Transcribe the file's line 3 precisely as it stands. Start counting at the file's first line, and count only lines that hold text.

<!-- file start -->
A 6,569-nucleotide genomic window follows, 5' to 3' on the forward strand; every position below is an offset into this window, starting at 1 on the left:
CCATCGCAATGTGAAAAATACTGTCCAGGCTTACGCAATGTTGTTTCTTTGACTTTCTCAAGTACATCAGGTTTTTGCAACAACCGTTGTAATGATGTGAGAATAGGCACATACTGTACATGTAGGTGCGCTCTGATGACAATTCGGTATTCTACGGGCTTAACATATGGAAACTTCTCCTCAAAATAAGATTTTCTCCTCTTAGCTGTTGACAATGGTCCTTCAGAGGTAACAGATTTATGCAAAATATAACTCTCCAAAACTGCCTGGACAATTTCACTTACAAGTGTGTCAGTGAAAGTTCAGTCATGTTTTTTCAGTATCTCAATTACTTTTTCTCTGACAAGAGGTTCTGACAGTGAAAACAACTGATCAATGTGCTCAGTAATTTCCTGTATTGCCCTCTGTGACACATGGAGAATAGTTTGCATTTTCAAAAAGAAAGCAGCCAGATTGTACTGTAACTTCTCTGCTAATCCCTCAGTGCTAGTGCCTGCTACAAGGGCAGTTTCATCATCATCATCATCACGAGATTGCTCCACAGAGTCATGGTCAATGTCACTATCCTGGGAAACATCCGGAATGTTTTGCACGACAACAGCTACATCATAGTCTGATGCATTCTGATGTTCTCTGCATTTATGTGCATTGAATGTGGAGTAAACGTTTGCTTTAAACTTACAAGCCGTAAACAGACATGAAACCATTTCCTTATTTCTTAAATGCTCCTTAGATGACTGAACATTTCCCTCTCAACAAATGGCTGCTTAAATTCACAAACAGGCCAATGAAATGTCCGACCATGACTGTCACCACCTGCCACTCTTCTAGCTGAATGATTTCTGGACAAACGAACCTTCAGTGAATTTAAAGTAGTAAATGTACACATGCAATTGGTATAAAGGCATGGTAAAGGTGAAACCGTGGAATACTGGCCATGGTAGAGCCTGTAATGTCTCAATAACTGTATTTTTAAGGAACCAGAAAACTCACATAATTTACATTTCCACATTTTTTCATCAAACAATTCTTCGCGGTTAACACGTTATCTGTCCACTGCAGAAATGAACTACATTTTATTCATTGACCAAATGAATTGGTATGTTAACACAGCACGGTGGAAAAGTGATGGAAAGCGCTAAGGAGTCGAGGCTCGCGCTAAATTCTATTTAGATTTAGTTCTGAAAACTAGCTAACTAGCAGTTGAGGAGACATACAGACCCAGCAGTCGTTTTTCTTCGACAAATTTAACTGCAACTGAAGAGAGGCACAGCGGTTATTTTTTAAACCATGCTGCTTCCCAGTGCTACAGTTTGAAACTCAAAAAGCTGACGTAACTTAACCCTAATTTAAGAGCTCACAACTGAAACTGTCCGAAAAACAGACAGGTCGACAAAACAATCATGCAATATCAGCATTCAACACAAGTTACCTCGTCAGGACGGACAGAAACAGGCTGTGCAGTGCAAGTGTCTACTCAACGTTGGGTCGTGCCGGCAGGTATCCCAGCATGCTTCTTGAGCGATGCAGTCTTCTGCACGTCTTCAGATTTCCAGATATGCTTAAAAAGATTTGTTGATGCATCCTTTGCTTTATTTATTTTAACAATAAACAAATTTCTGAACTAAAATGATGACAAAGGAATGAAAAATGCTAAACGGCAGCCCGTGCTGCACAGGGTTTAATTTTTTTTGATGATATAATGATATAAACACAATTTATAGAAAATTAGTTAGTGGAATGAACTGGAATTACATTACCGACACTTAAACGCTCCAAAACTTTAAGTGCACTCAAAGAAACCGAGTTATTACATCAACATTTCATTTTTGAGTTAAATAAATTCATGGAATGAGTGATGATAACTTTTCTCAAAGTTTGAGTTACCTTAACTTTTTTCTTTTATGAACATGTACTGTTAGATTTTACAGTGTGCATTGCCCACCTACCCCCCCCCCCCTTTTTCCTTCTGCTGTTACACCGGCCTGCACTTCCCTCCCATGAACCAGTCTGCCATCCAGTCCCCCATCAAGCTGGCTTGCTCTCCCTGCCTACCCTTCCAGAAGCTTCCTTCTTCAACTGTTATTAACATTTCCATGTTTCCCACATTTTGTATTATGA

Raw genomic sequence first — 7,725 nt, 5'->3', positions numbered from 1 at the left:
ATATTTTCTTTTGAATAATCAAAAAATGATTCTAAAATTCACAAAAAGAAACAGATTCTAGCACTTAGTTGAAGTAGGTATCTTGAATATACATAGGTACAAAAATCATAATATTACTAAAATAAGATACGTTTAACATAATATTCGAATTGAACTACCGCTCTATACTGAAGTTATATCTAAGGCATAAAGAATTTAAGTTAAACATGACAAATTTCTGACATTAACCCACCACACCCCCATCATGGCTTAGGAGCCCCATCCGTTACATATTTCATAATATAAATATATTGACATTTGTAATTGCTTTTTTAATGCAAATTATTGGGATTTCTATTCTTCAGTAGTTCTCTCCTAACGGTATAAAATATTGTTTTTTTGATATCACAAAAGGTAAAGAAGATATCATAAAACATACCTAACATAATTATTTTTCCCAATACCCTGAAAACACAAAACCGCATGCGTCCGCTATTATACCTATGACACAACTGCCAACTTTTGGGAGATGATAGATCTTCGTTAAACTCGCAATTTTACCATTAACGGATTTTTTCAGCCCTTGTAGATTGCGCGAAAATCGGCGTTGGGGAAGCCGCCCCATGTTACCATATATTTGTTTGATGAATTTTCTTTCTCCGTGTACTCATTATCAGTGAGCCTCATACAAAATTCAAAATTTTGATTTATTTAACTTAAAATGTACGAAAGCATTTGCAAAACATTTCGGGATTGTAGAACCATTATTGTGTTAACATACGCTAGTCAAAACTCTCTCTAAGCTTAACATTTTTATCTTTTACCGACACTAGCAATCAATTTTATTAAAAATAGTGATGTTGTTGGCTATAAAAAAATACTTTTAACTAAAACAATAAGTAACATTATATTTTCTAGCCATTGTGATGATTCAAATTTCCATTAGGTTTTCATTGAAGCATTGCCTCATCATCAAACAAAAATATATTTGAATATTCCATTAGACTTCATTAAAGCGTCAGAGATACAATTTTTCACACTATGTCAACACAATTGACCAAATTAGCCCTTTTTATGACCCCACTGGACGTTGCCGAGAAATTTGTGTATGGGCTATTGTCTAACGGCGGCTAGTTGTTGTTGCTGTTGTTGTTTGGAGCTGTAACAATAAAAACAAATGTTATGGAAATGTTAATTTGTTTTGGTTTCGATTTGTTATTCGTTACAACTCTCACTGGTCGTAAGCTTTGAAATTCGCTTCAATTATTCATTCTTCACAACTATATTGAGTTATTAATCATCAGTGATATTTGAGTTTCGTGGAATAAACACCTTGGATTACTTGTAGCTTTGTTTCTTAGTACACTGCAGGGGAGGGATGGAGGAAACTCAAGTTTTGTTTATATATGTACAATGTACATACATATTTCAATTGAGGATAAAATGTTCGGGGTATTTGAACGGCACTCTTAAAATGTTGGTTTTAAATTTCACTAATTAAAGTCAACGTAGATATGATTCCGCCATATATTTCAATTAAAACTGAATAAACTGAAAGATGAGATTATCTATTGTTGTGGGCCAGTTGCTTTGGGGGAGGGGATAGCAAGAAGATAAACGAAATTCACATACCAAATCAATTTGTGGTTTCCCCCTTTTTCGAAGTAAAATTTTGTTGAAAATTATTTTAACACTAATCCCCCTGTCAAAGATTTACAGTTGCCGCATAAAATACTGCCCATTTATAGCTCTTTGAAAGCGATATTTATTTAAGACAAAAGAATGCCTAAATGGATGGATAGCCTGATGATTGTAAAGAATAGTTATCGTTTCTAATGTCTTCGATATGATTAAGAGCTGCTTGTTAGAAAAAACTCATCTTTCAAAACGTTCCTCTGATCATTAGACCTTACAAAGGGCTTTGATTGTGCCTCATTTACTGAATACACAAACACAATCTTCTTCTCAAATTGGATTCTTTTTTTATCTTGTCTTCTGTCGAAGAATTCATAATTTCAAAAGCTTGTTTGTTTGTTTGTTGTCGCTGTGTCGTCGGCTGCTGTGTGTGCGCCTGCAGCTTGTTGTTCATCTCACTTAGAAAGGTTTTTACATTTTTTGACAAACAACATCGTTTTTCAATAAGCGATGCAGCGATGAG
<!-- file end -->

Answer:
Raw genomic sequence first — 7,725 nt, 5'->3', positions numbered from 1 at the left: